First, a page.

Cossall - The Robbinetts Arm (Scenery)
w/e 23 January 2005
All this week's pictures were taken with a Kodak DX6490

It was only a very short walk as can be seen from the red line on plan opposite but in a week where the weather was changeable to say the least - gales, mild, cold, rain, bright spells with even a few snow flurries thrown in for good measure - it was too good an opportunity to miss when we awoke one morning to a bright clear winter's day. So as we had an hour to spare, we answered the call of the countryside and drove to a car park on Dead Lane from where we set off to explore the Robbinetts Arm of the disused Nottingham Canal just south of Cossall Village. The red numbers 1 to 6 on the plan indicate the approximate positions of the following images.
Robbinetts Arm

When the Nottingham Canal was constructed in the early 1790s, this section to the south of Cossall was built in a loop and on an embankment so as to maintain its level aspect on its way to Nottingham from Langley Mill. The canal was slightly less a than fourteen and a half miles long and had seven short side branches of which the Robbinetts Arm is just one. This first image from the towpath is looking towards the Robbinetts Arm and the frosty fields beyond across the overgrown canal. We would shortly be walking along the towpath behind the wooden bench opposite but first we had to cross the canal.
Frosty Footbridge

A little further round the loop, this footbridge now provides an easy way across the canal. as we have already seen above, there had been a sharp frost overnight and although the ground was beginning to ease, this picture shows the frost still remained in the shadows where the sun had not yet reached. Through the hedgerow, Ilkeston can be seen in the distance.

Returning up the other side of the canal, a look back towards the bridge also showed some of the houses in Cossall Village. At this point the canal, built up on its embankment, is high above the fields to the left and Dead Lane to the right which leads into the village.
Hairpin Bend

Where Dead Lane and the Robbinetts Arm come together, there used to be a swing bridge but now motorists just have to negotiate a hairpin bend to drop down the hill (right) before rising again into Cossall or vice versa of course if travelling in the opposite direction to Trowell (left).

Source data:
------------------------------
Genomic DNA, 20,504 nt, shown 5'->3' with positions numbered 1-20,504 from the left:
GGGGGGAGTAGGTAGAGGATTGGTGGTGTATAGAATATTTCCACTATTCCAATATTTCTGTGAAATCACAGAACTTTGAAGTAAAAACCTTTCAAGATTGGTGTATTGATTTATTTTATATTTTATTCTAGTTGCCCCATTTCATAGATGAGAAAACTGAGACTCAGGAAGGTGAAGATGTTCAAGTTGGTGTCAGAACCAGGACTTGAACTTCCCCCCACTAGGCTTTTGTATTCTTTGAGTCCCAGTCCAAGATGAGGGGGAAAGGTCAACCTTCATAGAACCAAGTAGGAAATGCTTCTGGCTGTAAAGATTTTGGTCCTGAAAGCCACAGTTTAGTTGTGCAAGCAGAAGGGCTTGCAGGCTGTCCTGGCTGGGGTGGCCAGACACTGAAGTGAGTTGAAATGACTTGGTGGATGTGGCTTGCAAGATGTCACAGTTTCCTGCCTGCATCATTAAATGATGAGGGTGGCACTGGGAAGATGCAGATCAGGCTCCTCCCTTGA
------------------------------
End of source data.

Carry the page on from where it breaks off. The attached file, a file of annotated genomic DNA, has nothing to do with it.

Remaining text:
Towpath Contrasts

We carefully crossed Dead Lane here and I stress "carefully" for despite its name, the road is quite a busy one and visibility at this point in not the best so it is advisable to listen as well as look for traffic. The two views in the image above were both taken from the road but in opposite directions. On the left, the path back to the Nottingham Canal is well worn and, as can be seen by the notices and signs, is well used by walkers (but not fisherman) whilst on the right, the continuation along the Robbinetts Arm it is still grass-covered and is obviously less well used.
Overflow Channel

From the overflow channel looking back towards Dead Lane this is a peaceful scene today but two hundred years ago the same view would have been much different. In the first part of the nineteenth century, canals in this area were the main means of transportation especially for coal and they continued to be so until the railways took over about 1840. The Nottingham Canal continued to carry traffic until 1928 but was abandoned in 1937.
At The End Of The Path

This is about as far as you can go along the Robbinetts Arm without climbing fences and walking across fields and today there is little evidence to suggest why the Arm was built. But across the canal to the right and just a little further on, maps show the existence of a disused mine so it's a fair assumption that the prime function of the Robbinetts Arm was to allow the collection of coal from there for delivery to the River Trent at Nottingham.

Continued in Part 2 - Flora and Fauna

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